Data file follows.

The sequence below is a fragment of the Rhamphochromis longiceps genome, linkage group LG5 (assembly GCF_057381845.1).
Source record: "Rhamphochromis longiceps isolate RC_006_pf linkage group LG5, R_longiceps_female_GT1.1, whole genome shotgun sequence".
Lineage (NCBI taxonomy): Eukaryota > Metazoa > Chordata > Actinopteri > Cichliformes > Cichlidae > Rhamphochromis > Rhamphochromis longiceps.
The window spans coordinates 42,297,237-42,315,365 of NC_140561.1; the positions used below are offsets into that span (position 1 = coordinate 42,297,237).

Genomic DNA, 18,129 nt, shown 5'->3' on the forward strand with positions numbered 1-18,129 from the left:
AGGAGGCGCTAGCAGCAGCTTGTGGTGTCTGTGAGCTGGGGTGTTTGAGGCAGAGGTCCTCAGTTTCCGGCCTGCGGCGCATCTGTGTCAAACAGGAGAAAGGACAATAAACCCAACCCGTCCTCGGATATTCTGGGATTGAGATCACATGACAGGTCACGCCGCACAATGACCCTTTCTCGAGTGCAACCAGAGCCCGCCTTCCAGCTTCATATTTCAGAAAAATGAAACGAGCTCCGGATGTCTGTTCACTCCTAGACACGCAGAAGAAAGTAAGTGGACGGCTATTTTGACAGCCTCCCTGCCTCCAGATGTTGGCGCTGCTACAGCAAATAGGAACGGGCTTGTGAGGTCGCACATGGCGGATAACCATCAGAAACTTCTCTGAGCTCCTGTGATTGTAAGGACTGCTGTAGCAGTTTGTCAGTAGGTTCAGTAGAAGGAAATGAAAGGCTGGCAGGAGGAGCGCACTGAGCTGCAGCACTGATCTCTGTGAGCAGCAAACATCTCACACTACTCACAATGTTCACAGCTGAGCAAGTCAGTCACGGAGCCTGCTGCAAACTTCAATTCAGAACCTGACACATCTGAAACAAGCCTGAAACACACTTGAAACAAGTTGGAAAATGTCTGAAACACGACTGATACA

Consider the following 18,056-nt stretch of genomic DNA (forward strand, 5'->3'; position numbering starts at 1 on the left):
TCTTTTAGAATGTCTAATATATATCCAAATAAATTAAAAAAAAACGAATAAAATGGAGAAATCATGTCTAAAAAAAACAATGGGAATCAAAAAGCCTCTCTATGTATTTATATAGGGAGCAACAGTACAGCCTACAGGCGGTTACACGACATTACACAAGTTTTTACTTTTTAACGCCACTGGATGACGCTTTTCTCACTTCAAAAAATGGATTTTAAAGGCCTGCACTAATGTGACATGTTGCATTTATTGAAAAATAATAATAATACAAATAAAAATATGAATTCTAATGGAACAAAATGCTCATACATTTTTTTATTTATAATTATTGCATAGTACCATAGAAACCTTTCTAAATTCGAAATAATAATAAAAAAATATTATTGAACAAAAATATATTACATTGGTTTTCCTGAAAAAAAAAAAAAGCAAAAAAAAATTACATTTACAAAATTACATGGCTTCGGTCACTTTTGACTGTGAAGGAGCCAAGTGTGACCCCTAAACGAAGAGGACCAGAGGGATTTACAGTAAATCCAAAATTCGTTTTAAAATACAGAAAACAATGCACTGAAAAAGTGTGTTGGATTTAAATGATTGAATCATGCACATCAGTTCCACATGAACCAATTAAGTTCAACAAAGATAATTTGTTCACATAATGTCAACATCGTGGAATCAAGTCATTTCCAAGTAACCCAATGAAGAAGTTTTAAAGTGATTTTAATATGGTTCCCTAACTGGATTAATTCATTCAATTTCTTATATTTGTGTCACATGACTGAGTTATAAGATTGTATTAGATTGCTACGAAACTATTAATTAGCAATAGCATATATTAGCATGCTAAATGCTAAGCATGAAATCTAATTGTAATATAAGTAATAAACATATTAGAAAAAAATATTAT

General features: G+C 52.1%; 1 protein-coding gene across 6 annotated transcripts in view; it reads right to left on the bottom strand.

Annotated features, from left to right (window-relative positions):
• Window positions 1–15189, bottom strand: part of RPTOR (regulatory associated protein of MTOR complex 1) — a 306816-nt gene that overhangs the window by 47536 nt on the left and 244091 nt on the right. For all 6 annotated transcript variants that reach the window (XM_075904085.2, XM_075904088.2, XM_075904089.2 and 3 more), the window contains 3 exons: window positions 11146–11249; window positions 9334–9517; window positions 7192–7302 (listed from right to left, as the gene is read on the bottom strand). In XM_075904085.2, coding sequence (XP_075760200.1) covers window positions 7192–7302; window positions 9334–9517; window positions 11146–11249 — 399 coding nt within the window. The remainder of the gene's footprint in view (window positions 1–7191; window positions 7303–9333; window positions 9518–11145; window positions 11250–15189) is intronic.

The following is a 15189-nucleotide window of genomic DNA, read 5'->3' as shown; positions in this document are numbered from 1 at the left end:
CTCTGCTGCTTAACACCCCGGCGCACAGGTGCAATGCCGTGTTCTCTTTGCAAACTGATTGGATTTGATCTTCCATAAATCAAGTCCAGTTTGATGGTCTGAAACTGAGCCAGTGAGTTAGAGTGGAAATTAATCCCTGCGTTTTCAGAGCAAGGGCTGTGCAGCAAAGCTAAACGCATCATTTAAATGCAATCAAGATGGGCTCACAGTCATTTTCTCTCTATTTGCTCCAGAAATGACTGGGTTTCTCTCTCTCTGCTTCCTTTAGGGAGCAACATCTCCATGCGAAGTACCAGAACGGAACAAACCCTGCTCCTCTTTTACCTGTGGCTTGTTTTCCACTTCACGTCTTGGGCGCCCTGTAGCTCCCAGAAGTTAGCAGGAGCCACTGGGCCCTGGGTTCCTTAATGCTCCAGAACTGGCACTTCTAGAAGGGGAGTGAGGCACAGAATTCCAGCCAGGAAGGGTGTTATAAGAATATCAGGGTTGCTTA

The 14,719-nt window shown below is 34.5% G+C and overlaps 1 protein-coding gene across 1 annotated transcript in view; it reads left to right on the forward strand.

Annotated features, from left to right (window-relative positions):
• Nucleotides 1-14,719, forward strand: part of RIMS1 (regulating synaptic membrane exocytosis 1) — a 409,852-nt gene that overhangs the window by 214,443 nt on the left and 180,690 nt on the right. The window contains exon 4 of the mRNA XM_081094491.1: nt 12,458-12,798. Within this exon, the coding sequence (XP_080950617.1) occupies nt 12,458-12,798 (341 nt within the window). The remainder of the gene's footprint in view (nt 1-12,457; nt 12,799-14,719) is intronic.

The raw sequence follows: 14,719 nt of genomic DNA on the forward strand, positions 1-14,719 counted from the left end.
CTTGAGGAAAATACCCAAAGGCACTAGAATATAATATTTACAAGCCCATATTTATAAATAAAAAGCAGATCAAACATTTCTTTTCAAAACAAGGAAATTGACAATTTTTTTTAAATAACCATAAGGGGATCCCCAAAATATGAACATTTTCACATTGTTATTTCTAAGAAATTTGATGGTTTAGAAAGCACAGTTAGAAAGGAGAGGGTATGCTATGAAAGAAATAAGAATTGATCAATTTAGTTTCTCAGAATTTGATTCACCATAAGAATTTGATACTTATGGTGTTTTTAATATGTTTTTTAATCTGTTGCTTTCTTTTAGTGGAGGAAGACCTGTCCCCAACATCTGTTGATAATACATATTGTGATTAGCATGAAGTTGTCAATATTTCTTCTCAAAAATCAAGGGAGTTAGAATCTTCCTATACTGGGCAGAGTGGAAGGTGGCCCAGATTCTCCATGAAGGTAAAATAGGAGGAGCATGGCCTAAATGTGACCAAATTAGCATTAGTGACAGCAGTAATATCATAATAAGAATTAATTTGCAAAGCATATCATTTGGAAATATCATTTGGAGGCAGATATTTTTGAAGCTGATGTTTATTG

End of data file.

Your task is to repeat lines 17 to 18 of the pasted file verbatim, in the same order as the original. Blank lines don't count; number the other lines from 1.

The raw sequence follows: 14,719 nt of genomic DNA on the forward strand, positions 1-14,719 counted from the left end.
CTTGAGGAAAATACCCAAAGGCACTAGAATATAATATTTACAAGCCCATATTTATAAATAAAAAGCAGATCAAACATTTCTTTTCAAAACAAGGAAATTGACAATTTTTTTTAAATAACCATAAGGGGATCCCCAAAATATGAACATTTTCACATTGTTATTTCTAAGAAATTTGATGGTTTAGAAAGCACAGTTAGAAAGGAGAGGGTATGCTATGAAAGAAATAAGAATTGATCAATTTAGTTTCTCAGAATTTGATTCACCATAAGAATTTGATACTTATGGTGTTTTTAATATGTTTTTTAATCTGTTGCTTTCTTTTAGTGGAGGAAGACCTGTCCCCAACATCTGTTGATAATACATATTGTGATTAGCATGAAGTTGTCAATATTTCTTCTCAAAAATCAAGGGAGTTAGAATCTTCCTATACTGGGCAGAGTGGAAGGTGGCCCAGATTCTCCATGAAGGTAAAATAGGAGGAGCATGGCCTAAATGTGACCAAATTAGCATTAGTGACAGCAGTAATATCATAATAAGAATTAATTTGCAAAGCATATCATTTGGAAATATCATTTGGAGGCAGATATTTTTGAAGCTGATGTTTATTG